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Statistical inference of single-cell and single-molecule dynamics

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SDBW04 - Spatially distributed stochastic dynamical systems in biology

Single-cell and single-molecule experimental techniques expose the randomness of cellular processes and invite a stochastic description. In this talk I will present our efforts to solve inverse problems related to stochastic cellular dynamics. First, we provide a inference framework that accounts for extrinsic and intrinsic noise contributions present in single-cell measurements. For that, we show that stochastic components of a cellular process can be marginalised exactly such that the inference remains tractable. Second, we present single-molecule experimental data to study transcriptional kinetics in live yeast cells. A stochastic models for the system is presented and biophysical parameters such elongation speed, termination rate etc are inferred from single transcription-site intensities. Moreover, optimal filtering or state estimation is performed to reconstruct the most likely position of single RNAP molecules on the gene.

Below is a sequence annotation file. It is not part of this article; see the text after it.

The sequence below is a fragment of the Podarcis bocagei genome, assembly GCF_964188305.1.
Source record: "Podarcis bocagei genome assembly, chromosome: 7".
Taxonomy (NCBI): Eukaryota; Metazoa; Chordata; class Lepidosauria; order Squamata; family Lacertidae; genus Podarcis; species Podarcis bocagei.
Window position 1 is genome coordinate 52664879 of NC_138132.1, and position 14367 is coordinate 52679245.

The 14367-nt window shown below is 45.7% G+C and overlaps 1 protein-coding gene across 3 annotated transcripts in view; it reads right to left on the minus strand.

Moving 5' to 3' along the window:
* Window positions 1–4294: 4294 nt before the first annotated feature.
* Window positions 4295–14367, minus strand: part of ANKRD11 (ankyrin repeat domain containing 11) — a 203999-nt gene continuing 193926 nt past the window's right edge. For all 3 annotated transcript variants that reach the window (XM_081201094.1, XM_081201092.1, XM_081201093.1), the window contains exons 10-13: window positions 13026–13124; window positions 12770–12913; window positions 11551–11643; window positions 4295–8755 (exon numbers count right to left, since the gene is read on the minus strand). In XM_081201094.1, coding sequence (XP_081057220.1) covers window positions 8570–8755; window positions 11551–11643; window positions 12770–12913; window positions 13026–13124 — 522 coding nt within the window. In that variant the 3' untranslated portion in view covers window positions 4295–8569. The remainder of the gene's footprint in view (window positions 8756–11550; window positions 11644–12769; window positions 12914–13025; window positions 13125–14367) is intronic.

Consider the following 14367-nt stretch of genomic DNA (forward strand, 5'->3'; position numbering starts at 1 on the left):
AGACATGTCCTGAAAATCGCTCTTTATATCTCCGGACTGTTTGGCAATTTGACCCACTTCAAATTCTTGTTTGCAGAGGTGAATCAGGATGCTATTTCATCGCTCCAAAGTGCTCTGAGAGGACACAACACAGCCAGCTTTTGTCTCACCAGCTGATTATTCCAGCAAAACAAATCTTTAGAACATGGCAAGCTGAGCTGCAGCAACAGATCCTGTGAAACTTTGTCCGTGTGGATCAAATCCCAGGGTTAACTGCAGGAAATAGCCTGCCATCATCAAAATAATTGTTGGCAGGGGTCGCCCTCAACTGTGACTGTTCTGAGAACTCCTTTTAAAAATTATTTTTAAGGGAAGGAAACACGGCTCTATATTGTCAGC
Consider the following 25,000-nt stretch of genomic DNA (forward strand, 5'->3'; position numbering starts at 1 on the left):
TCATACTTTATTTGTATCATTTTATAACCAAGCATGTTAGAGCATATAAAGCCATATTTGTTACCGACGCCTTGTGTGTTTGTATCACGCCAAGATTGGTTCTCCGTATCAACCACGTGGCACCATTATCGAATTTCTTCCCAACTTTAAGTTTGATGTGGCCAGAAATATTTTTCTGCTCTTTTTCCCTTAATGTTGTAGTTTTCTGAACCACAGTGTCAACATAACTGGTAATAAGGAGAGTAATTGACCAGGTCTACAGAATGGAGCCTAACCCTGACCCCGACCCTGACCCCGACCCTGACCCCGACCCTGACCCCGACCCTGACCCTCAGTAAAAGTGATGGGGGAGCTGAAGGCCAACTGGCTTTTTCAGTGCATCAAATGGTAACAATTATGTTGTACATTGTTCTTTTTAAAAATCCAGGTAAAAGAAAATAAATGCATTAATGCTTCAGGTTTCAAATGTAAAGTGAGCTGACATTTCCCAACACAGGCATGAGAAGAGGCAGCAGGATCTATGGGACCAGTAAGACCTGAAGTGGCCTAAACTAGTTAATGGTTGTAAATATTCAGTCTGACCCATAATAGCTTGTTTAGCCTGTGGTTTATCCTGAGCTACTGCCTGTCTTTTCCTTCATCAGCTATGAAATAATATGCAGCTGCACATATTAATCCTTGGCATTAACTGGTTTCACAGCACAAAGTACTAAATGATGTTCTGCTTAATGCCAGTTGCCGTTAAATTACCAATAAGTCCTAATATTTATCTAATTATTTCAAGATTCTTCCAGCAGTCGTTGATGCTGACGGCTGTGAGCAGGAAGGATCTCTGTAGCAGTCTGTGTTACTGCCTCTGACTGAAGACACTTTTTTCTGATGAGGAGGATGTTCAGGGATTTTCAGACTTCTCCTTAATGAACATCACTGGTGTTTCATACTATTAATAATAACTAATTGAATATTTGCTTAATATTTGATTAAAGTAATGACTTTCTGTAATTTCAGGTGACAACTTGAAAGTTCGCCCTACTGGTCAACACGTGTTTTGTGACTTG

This talk is part of the Isaac Newton Institute Seminar Series series.

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